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February 01
Rust just added a standard macro `dbg` for debug printing

https://blog.rust-lang.org/2019/01/17/Rust-1.32.0.html#the-dbg-macro

What's the closest match for this macro we can get with D?


I have put together a similar solution at

    https://github.com/nordlow/phobos-next/blob/master/src/dbgio.d#L51

used as

    int x = 42;
    dbg("x: ", x);

printing

    dbgio.d:68: Info: x: 42

but it only works with a cumbersome writeln-syntax.


I also have

    https://github.com/nordlow/phobos-next/blob/master/src/dbgio.d#L12

copied from Wilzbach's effort and used as

    int x = 42;
    int[] y = [42, 43];
    mixin dump!("x", "y");

printing

    dbgio.d:17: Info: x: 42, y: [42, 43]

but, of course, cumbersome in another syntactic way.


Is this as good as it gets in D with regards to syntactic sugarness?
February 01
On 2019-02-01 16:49, Per Nordlöw wrote:

> Is this as good as it gets in D with regards to syntactic sugarness?

No, not if you want it to print the variable name. Yet another case for AST macros.

-- 
/Jacob Carlborg
February 01
On Friday, 1 February 2019 at 19:34:30 UTC, Jacob Carlborg wrote:
> On 2019-02-01 16:49, Per Nordlöw wrote:
>
>> Is this as good as it gets in D with regards to syntactic sugarness?
>
> No, not if you want it to print the variable name. Yet another case for AST macros.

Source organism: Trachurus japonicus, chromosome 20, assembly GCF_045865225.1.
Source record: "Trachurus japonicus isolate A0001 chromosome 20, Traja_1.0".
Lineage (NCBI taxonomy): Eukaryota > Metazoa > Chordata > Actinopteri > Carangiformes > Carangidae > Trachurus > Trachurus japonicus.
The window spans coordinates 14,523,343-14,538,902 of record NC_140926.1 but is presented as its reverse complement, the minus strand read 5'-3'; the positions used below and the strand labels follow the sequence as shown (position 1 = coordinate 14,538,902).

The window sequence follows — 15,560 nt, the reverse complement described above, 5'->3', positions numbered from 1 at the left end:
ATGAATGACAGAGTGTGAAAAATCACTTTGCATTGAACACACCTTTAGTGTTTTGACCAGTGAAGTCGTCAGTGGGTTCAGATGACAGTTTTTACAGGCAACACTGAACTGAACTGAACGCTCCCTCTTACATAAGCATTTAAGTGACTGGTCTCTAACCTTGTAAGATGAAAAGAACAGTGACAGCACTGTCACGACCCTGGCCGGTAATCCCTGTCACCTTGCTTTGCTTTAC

I am pretty sure that the universe will freeze-over, before Walter consider AST macros.

-Alex
February 01
On Friday, 1 February 2019 at 20:32:54 UTC, 12345swordy wrote:
> I am pretty sure that the universe will freeze-over, before Walter consider AST macros.
>
> -Alex

Meaning no offense to Walter, his recent statements on the AST macros makes me think that he is mistaking what Jacob has proposed before (Lisp or Rust-style hygienic AST macros) for C-style text macros (which are, of course, supremely terrible).

His main argument, about not wanting people to be able to invent their own syntax and encourage fragmentation within the language community, does not ring true. All you have to do is look at Rust to see that it is possible to support a limited form of AST macro without any adverse effects.
February 01
On Friday, 1 February 2019 at 21:40:29 UTC, Meta wrote:
> C-style text macros (which are, of course, supremely terrible).

What's the difference between C #define and stitching strings with ~ all over the place?
February 01
On Friday, 1 February 2019 at 21:48:18 UTC, JN wrote:
> What's the difference between C #define and stitching strings with ~ all over the place?

those ~ strings can only be stitched to other strings, not to the rest of the program. mixin operates as complete blocks (it inserts AST nodes, not code per se).

of course you could say the same thing about ast macros lol
February 01
On Friday, 1 February 2019 at 21:40:29 UTC, Meta wrote:
> [snip]
>